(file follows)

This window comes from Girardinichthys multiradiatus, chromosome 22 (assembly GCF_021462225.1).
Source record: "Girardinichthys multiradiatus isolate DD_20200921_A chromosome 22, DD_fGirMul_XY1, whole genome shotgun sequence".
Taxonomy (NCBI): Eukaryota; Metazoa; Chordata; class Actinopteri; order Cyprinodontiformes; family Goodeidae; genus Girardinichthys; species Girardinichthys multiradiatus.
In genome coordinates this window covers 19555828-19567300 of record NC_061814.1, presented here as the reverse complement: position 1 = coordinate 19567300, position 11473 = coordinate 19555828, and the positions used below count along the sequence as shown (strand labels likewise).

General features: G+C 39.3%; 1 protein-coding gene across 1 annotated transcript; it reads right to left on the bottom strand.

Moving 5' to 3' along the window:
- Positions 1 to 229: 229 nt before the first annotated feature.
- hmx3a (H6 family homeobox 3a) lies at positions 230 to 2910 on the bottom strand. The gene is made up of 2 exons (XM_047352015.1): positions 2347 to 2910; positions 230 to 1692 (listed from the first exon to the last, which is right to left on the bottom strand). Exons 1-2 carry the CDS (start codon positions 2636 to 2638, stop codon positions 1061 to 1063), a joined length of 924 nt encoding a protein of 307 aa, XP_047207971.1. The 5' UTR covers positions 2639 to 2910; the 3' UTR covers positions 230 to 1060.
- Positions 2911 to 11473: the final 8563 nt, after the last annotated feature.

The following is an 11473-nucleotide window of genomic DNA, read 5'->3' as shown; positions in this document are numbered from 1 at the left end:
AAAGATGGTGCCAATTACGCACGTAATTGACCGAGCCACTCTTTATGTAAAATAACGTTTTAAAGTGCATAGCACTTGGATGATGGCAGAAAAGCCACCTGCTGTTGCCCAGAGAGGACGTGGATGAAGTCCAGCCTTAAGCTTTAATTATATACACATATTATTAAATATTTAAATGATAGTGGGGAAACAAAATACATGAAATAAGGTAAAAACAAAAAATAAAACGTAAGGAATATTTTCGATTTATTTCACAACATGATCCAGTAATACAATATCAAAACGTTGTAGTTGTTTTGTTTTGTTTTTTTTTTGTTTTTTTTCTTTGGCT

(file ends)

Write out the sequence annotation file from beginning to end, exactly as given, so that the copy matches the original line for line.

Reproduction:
This window comes from Girardinichthys multiradiatus, chromosome 22 (assembly GCF_021462225.1).
Source record: "Girardinichthys multiradiatus isolate DD_20200921_A chromosome 22, DD_fGirMul_XY1, whole genome shotgun sequence".
Taxonomy (NCBI): Eukaryota; Metazoa; Chordata; class Actinopteri; order Cyprinodontiformes; family Goodeidae; genus Girardinichthys; species Girardinichthys multiradiatus.
In genome coordinates this window covers 19555828-19567300 of record NC_061814.1, presented here as the reverse complement: position 1 = coordinate 19567300, position 11473 = coordinate 19555828, and the positions used below count along the sequence as shown (strand labels likewise).

General features: G+C 39.3%; 1 protein-coding gene across 1 annotated transcript; it reads right to left on the bottom strand.

Moving 5' to 3' along the window:
- Positions 1 to 229: 229 nt before the first annotated feature.
- hmx3a (H6 family homeobox 3a) lies at positions 230 to 2910 on the bottom strand. The gene is made up of 2 exons (XM_047352015.1): positions 2347 to 2910; positions 230 to 1692 (listed from the first exon to the last, which is right to left on the bottom strand). Exons 1-2 carry the CDS (start codon positions 2636 to 2638, stop codon positions 1061 to 1063), a joined length of 924 nt encoding a protein of 307 aa, XP_047207971.1. The 5' UTR covers positions 2639 to 2910; the 3' UTR covers positions 230 to 1060.
- Positions 2911 to 11473: the final 8563 nt, after the last annotated feature.

The following is an 11473-nucleotide window of genomic DNA, read 5'->3' as shown; positions in this document are numbered from 1 at the left end:
AAAGATGGTGCCAATTACGCACGTAATTGACCGAGCCACTCTTTATGTAAAATAACGTTTTAAAGTGCATAGCACTTGGATGATGGCAGAAAAGCCACCTGCTGTTGCCCAGAGAGGACGTGGATGAAGTCCAGCCTTAAGCTTTAATTATATACACATATTATTAAATATTTAAATGATAGTGGGGAAACAAAATACATGAAATAAGGTAAAAACAAAAAATAAAACGTAAGGAATATTTTCGATTTATTTCACAACATGATCCAGTAATACAATATCAAAACGTTGTAGTTGTTTTGTTTTGTTTTTTTTTTGTTTTTTTTCTTTGGCT